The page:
HR professionals take in insightful sessions on inclusive leadership, internal mobility, burnout and data-driven storytelling
Day two of the National HR Summit Australia — presented by HRD with the support of event partners ELMO software and Remote — looked forward to the future. As attendees descended on Luna Park, Sydney, with the first day’s lessons fresh in mind, there was enthusiasm to unlock new tools, levers and methods that could transform their team’s potential.
Here’s a roundup of the day’s insights and takeaways:
Panel: How to foster inclusive leadership within an organisation: The first panel explored what steps a business could take to promote inclusive leadership, diversity, and equality. Panellists noted that it sometimes only takes one leader to step up and become an agent for positive change. They also stressed the need to identify one’s biases to foster inclusivity.
The panel then explored how to bring the majority along the inclusivity journey, noting that it was important not to alienate or ‘other’ anyone when seeking to inform them. As explained by the panellists, inclusive leadership has to extend all the way through an organisation - with no person left behind.
- Karlie Cremin, Managing Director, DLPA
- Dr Michelle Phipps, Chief People Officer, VetPartners
- Melissa Sams, General Manager, People and Capability - Lifeline Direct, Lifeline
- Jo Keiko Terasawa, APAC Head of Inclusion and Equity Program, Google
Panel: Developing and sustaining high-performing HR teams: The day’s second panel outlined how they had fostered an environment of high-performance HR within their businesses. They agreed that high-performing individuals retained an ability to say no, focussing energy and attention on customers instead of busy work. The panel also noted that significant time and resources had to be dedicated by a business to change a team’s performance.
The panellists agreed that all team members and leaders required humility and introspection to create a high-performance culture. They remarked that many employees speak of culture, but few actively participate in it. It was vital to have the desire to participate in open, honest, transparent conversations to promote a healthy company culture.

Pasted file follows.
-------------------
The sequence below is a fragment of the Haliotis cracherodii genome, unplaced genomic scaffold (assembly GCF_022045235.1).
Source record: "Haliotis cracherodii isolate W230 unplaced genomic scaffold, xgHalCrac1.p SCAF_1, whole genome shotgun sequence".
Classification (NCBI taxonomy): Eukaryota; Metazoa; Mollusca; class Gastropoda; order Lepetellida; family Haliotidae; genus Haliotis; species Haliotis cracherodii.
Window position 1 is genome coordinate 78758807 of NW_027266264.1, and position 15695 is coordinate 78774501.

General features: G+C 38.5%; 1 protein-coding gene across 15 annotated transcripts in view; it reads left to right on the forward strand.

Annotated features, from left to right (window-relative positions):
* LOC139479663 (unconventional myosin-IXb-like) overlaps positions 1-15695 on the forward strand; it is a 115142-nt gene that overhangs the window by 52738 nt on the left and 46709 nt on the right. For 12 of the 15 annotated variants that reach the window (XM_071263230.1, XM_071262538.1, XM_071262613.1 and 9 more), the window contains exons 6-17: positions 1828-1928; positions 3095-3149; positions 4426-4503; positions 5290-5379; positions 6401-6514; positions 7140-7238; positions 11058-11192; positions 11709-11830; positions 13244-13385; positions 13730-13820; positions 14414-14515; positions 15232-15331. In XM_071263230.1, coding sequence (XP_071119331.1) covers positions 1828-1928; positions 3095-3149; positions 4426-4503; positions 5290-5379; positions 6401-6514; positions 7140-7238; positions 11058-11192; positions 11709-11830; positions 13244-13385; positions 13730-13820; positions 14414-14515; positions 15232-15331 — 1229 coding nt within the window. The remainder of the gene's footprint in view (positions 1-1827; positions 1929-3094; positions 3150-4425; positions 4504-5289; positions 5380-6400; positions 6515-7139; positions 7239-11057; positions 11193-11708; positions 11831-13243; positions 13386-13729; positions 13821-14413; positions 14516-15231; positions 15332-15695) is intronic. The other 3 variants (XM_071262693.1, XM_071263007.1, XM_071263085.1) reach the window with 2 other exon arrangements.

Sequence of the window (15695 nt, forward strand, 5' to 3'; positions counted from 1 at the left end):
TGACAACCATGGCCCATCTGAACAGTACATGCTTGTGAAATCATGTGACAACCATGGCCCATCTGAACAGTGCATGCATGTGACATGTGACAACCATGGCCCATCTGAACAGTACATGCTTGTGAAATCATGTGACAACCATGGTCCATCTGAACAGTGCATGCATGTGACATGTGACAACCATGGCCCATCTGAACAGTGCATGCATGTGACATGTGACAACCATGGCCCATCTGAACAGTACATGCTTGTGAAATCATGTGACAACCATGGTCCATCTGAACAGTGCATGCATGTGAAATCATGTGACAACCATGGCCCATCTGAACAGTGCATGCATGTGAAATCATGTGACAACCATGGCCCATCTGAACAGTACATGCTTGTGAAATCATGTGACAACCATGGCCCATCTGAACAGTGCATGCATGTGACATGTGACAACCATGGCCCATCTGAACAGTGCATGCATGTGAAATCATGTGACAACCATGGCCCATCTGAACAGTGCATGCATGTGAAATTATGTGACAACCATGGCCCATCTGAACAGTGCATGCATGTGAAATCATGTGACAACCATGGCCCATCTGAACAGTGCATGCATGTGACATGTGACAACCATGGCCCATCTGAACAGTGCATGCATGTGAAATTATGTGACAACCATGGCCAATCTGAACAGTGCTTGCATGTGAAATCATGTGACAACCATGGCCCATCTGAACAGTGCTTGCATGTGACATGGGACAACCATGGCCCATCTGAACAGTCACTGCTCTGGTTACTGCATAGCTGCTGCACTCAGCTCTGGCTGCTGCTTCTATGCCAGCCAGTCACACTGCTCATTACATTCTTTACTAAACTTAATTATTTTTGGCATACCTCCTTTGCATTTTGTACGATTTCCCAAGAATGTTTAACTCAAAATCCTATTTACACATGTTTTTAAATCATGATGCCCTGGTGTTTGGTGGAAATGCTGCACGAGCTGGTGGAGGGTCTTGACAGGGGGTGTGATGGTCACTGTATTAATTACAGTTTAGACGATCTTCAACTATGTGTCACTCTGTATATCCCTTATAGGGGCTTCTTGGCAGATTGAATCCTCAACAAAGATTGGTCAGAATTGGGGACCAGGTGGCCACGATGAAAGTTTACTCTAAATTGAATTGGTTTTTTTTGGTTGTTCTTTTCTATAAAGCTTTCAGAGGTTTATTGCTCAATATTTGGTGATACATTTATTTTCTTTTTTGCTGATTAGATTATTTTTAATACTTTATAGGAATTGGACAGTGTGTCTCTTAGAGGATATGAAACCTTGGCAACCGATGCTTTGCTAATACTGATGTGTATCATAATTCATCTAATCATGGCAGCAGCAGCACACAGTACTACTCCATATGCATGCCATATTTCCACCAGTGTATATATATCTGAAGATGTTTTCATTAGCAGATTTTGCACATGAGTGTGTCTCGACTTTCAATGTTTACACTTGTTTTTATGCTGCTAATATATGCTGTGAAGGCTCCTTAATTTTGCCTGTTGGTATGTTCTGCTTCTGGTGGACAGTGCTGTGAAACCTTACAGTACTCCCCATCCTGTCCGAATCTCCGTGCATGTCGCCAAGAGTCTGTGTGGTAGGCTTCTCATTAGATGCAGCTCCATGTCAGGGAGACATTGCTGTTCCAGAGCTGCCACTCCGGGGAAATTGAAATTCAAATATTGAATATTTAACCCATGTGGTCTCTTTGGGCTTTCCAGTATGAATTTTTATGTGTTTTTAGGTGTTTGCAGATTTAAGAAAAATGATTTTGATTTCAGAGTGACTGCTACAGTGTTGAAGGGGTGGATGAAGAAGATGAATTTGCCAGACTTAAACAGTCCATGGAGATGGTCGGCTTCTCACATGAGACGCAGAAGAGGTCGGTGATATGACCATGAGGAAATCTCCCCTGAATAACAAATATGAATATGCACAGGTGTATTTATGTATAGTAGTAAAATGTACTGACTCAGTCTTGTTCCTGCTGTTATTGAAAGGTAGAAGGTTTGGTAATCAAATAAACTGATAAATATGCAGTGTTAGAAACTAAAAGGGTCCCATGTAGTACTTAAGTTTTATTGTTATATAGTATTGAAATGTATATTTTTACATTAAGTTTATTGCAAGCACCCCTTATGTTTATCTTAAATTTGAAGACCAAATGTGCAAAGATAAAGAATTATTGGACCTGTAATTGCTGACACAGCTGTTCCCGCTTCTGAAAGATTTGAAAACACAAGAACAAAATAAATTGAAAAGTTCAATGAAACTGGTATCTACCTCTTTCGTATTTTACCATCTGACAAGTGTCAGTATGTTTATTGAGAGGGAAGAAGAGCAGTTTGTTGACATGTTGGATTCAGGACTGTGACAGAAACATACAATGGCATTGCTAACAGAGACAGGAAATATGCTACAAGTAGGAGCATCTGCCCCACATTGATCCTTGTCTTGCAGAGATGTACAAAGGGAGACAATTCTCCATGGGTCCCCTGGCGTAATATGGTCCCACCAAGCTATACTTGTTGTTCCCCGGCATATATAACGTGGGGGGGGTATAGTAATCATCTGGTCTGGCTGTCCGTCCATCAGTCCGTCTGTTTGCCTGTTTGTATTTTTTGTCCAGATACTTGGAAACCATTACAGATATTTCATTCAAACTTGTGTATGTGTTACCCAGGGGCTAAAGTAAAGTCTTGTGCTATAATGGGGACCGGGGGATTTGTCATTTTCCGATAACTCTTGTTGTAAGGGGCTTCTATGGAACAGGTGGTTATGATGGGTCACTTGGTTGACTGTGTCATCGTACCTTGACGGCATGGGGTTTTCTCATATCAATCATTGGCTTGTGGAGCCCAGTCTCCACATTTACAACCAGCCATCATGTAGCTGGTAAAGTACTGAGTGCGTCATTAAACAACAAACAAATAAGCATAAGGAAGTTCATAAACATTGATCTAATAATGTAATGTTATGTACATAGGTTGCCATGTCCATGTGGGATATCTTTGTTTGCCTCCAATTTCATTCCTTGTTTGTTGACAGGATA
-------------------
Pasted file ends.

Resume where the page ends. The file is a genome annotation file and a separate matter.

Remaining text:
- Anne Das Gupta - Director of Talent, Head of Culture, Diversity, Total Rewards and Performance, Sydney Water
- David Mollison, General Manager People Services, NRMA
- Isa Notermans, Chief People Officer, Airtasker
- Sarah Schmalz - Human Resources Director - ANZ, Kimberly-Clark
Data-driven storytelling in workforce analytics: Theis Hansen, Senior Strategic Workforce Planning Advisor, ANZ, spoke of how complex data and analytics solutions are only valuable for a business if they inform decision-making. He explained that his team’s analysis, information breakdown and guidance could potentially identify capability gaps for the company’s key roles over three to five years, focusing on areas of high impact.
Hansen also expanded on the utility of using data-driven storytelling to project different outcomes as variables changed - different ‘what if’ scenarios. He mentioned that companies should explore how consolidation and automation may be able to account for increasing workforce demand in future. Hansen affirmed that looking at internal employees with adjacent skills was also a solution worth exploring.